Get Off Your Butt: 16 Ways to Get Motivated When You’re in a Slump
Even the most motivated of us — you, me, Tony Robbins — can feel unmotivated at times. In fact, sometimes we get into such a slump that even thinking about making po...
To use this functions you must log in. If you have not account yet, use Create account button.
Place this code, and your visitors will be able to read this article directly from your site.
Even the most motivated of us — you, me, Tony Robbins — can feel
unmotivated at times. In fact, sometimes we get into such a slump that
even thinking about making positive changes seems too difficult.
But it’s not hopeless: with some small steps, baby ones in fact, you can get started down the road to positive change.
Photo by mrhappy
Yes, I know, it seems impossible at times. You don’t feel like doing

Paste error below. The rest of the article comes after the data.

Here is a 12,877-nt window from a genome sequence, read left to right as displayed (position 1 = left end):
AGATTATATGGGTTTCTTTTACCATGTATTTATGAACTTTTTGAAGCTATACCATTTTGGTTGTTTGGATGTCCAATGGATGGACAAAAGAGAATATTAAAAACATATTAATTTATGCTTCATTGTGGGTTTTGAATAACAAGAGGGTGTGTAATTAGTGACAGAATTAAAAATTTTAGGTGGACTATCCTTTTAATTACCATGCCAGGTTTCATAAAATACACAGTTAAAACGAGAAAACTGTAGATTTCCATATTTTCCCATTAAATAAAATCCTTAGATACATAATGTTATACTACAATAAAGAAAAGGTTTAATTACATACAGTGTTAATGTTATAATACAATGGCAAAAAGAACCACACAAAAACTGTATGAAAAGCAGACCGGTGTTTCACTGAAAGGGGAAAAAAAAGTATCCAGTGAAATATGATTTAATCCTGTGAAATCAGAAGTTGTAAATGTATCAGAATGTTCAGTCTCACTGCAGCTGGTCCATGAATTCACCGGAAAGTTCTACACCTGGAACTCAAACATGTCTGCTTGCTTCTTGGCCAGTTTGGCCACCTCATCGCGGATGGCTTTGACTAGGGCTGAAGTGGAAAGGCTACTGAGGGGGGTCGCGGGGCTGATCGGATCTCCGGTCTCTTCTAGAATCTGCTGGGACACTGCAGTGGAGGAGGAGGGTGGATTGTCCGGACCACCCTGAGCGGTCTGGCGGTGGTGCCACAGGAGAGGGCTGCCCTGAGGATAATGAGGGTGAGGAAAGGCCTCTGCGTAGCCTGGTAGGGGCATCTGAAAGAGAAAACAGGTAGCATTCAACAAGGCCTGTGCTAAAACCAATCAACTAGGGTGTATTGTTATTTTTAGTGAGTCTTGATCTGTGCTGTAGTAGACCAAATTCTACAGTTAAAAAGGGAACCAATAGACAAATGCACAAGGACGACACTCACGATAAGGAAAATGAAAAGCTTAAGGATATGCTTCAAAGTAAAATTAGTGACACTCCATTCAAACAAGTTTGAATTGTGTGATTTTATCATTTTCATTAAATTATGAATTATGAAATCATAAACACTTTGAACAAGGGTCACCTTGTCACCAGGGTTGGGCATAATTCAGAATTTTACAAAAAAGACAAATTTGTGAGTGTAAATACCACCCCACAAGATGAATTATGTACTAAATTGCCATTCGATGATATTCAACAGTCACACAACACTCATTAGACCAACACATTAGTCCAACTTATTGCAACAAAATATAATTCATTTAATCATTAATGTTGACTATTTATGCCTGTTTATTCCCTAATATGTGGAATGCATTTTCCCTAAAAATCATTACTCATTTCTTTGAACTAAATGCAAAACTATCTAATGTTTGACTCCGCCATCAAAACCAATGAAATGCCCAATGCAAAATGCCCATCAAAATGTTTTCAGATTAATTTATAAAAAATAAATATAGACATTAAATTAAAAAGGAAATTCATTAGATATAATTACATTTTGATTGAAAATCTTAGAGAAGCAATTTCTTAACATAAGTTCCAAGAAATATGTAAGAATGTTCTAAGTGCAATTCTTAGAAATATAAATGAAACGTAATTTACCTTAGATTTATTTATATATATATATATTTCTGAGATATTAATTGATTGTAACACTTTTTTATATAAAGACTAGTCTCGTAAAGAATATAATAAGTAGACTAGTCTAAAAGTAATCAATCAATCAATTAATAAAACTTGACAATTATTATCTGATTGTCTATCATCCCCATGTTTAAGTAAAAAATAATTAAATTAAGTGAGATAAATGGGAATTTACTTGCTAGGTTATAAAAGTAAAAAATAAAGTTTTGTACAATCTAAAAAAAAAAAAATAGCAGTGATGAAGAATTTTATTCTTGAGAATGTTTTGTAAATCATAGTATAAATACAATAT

anything. I’ve been there, and in fact I still feel that way from time
to time. You’re not alone. But I’ve learned a few ways to break out of
a slump, and we’ll take a look at those today.
This post was inspired by reader Roy C. Carlson, who asked:
“I was wondering if you could do a piece on why it can
be hard for someone to change direction and start taking control of
their life. I have to say I’m in this boat and advice on getting out of
my slump would be great.”
Roy is just one of many with a slump like that. Again, I feel that
way sometimes myself, and in fact sometimes I struggle to motivate
myself to exercise — and I’ll use that as an example of how to break
out of the slump.
When I fall out of exercise, due to illness or injury or disruption from things going on in my life, it’s hard to get started again.
I don’t even feel like thinking about it, sometimes. But I’ve always
found a way to break out of that slump, and here are some things I’ve
learned that have helped:
- One Goal. Whenever I’ve been in a slump, I’ve
discovered that it’s often because I have too much going on in my life.
I’m trying to do too much. And it saps my energy and motivation. It’s
probably the most common mistake that people make: they try to take on